We do love a good partnership story, especially when it has a strong sustainability focus. We are extremely excited to be part of a trial initiative which will help accelerate a working relationship between our local communities and the needs of our local business markets.
Who is involved?
Thornybush has partnered with the Timbavati Private Nature Reserve, the Kruger to Canyons Biosphere Region, and From the Region for the Region (fRfR) in this first of its kind pilot program. The Thornybush Nature Reserve and the Timbavati Private Nature Reserve are well positioned, relative to a large rural community, to test a supply chain model. If this project is successful, it will be scaled to the rest of the Greater Kruger Park area which will be an incredible feat.
In 2018, Thornybush joined hands with neighbouring reserves and signed a co-operative agreement which allows the Thornybush Reserve to remain part of an open system with the Kruger National Park. This co-operative agreement defines several long-term goals which the various partners within the different reserves are all encouraged to work towards, achieving a collaborative approach to an overall management plan.
After the co-operative agreement was signed a “Responsible Tourism Best Practice Toolkit” was drafted. This touches on various issues such as environmental footprint, water usage, waste management, and very importantly the involvement and benefaction of the surrounding communities, who live on the periphery of the Greater Kruger Protected Areas.
Overcoming the obstacles
Small, medium and micro enterprises (SMMEs) play an absolutely vital role in our local economy, historically however, community businesses have largely been excluded from the green economy. And yet these businesses have the potential to be key drivers of economic growth and job creation, particularly in small rural communities.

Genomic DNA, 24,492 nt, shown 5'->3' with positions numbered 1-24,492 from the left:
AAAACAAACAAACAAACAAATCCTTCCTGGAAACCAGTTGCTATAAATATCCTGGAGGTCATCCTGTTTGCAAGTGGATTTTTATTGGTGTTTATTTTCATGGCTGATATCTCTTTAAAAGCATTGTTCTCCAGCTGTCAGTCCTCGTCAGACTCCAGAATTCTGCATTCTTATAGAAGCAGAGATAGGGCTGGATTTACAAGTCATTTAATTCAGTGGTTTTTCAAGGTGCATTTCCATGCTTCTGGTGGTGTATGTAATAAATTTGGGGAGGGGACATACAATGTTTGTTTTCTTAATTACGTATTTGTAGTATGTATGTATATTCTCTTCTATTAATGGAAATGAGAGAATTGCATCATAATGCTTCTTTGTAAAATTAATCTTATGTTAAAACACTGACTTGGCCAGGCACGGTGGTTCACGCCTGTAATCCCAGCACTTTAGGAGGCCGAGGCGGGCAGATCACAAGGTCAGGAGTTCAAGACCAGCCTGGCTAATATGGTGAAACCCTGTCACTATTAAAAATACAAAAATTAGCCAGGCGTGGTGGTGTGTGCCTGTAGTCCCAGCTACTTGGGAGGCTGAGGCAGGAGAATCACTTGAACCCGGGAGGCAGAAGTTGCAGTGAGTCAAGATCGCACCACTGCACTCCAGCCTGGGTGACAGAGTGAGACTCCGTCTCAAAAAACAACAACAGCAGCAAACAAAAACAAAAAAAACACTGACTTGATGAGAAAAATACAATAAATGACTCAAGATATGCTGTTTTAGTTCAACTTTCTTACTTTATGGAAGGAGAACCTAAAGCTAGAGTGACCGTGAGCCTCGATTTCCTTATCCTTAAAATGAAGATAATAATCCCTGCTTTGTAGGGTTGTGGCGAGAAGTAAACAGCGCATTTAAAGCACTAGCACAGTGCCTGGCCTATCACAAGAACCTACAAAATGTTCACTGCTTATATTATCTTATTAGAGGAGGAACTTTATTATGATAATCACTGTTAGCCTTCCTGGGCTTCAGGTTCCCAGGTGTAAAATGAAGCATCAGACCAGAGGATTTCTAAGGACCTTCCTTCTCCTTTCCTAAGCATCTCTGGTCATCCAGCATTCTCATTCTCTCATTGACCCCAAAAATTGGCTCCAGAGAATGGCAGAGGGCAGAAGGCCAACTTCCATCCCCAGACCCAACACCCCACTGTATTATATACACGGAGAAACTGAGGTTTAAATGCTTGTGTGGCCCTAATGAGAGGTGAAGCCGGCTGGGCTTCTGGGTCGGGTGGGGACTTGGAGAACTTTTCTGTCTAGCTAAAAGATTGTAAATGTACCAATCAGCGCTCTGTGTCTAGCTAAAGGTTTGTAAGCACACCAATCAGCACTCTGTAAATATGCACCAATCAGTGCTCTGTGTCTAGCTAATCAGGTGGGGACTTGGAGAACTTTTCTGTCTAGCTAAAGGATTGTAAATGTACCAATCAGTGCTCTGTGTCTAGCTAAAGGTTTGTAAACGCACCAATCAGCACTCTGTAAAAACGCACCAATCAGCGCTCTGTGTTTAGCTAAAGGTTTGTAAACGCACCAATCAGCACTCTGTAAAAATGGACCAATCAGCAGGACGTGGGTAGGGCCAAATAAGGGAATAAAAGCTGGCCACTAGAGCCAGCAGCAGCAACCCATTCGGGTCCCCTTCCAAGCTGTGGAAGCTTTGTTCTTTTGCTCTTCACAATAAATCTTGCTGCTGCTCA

Poor market research, weakness in supply and demand, consistency of quality goods, lack of business acumen and transportation barriers are just some of the issues that put these SMMEs at a disadvantage. Also, their inability to access markets has been noted as one of the major factors threatening their longevity. On top of that, South African banks and lenders, who are all highly conservative, are more inclined to put resources in small businesses only in their later stages of development.
Connecting the dots
Excitingly, From the Region for the Region have been growing a database of SMME’s who are ready to trade. The idea behind this pilot program is that the Thornybush and Timbavati Reserves will work in collaboration with fRfR in order to motivate market access channels within the various lodges situated in the two reserves.
The project will create a sustainable relationship between the community and the lodges. Each lodge that participates will be encouraged to identify areas within their business supply chain where the local businesses can ‘slot’ into. This will initially only be with fresh produce and basic services.
Over time this network will grow, and the SMME’s within the surrounding communities will be encouraged to join this mutually beneficial, venture. The overall objective is to ensure that all parties are deriving benefit from an inclusive Green Economy.
Paving the way
It is such a privilege to be part of this incredibly exciting pilot project and we look forward to flying the flag for all other Tourism Operators within the Greater Kruger area. We like to refer to this way of operating as best practice, because ultimately everyone benefits and that is the only way to be truly sustainable and successful.